I use the word "shaman" regularly simply because it is the most well known word in English for what I do. Period. There are those who go on about people from outside the Tungus culture using that word, but I think their case for cultural appropriation is a tad bit thin if all that is being used is their word for what is ultimately a highly varied global practice. If some jackass claims to be a Tungus Shaman just because the spirits talk to him, then we definitely have a problem. But Hindus don't generally complain when Pagans or others discuss the concept of karma; nobody whines because tete a tete, savoir faire or other French phrases have crept into the (admittedly kleptomanaical) English language. In English the word "shaman" has become a blanket term for a certain class of spirit-workers. It may not be anthropologically correct, but there you have it. Tiptoeing around the words "shaman" and "shamanism" because it's yet another of English's borrow words doesn't do anything but confuse English speakers.
2. How can you claim any sort of authority as a teacher?
I'm not. I'm merely stating what I have learned, what I believe, what works for me and what might work for others. Will I teach people if I am called to do so? Yes. Do I claim some special authority to do so? No. I have my experience, and the instructions I have received, and if the spirits send people my way I'll do my best for them. But I'm not Awesome Guru Chick or anything like that. I'm just me.
3. Are you a "core" shaman?
My first teacher was trained by Michael Harner, but she neither limited her teachings and work to his system, nor put me through his official "workshops". Nor is my own practice limited to core shamanic practices. I do not believe that shamanism can be completely extracted from any cultural context whatsoever, any more than human experience in general. To that end my shamanism has more to do with Mircea Eliade than Harner. My culture is Italian, Scots, American, urban, multiculturally-influenced, working class, humanist, naturalist, San Francisco Bay Area. It is also Internet, geek, gamer, netizen solidarity, and non-classist ethical anarchy. The spirits I attract vary greatly because of this, but the main ones are my rather scary Guardian and one of the local Tricksters.
4. Are you a shaman, a medium, or a witch?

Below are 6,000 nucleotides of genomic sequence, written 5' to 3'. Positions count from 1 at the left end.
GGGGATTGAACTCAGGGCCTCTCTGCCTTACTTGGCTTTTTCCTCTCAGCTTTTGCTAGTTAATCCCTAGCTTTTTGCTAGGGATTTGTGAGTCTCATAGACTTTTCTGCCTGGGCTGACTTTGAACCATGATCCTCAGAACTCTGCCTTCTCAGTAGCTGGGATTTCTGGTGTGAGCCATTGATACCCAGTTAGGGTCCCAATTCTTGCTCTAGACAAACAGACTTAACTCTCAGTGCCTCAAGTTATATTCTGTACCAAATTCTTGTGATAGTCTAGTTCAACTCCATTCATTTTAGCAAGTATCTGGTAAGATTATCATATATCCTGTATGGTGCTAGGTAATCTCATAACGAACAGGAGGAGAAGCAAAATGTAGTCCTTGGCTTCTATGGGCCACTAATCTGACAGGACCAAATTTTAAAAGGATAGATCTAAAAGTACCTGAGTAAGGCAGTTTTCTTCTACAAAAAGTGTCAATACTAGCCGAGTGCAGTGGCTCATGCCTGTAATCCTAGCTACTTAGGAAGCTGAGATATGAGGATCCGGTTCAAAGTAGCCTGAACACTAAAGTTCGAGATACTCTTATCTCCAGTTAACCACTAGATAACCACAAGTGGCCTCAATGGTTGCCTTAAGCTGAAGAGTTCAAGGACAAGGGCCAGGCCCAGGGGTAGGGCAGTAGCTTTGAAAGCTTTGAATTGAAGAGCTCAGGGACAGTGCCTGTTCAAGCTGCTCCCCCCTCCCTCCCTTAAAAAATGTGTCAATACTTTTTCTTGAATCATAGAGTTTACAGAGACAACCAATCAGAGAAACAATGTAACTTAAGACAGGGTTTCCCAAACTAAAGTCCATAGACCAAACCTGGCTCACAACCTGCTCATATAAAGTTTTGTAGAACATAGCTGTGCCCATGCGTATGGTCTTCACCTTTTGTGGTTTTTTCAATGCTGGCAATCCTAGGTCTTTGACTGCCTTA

...yes. :D But my primary work is shamanic.
5. What kinds of spirits do you work with?
Animal and totemic spirits are my primary focus, but I have worked with ghosts and ancestors, Pagan gods and possessory spirits such as Orixa.
6. Are you initiated under any Orixa or Lwa?
No. Nor do I claim to be.
7. Do you have a totem and spirit guides? What are they?
There are spirits I work with which are "public" and happy to be spoken about, and others that are more private. My most potent relationship that I can speak about publicly is with Raven.
8. Why do you stress morality so much?
I stress morality so much in large part because so many magical practitioners do not. There is a serious dearth of strong ethics in modern day Neopaganism; "harm none" is argued over more than it is practiced, people cast spells at each other thoughtlessly and there is little if any code of conduct for dealing with clients or the spirits. I have been the target of malevolent or manipulative spellcasting multiple times, harassed sexually (and then told to stop being so sensitive/being a prude/causing trouble) by so-called Pagan Elders, and seen my mate harassed sexually as well. I have watched shamans charging serious money for initiation or services, essentially shutting out anyone who cannot pay their exorbitant fees. And yet these people claim to serve the spirits, the Earth and its people...it just goes on and on. Ethics are important. Honor is important. The world already has too many people in it who would wreck everyone around them for their own gain. They are the reason life is so unhappy for so many of the rest of us. Don't be one of them.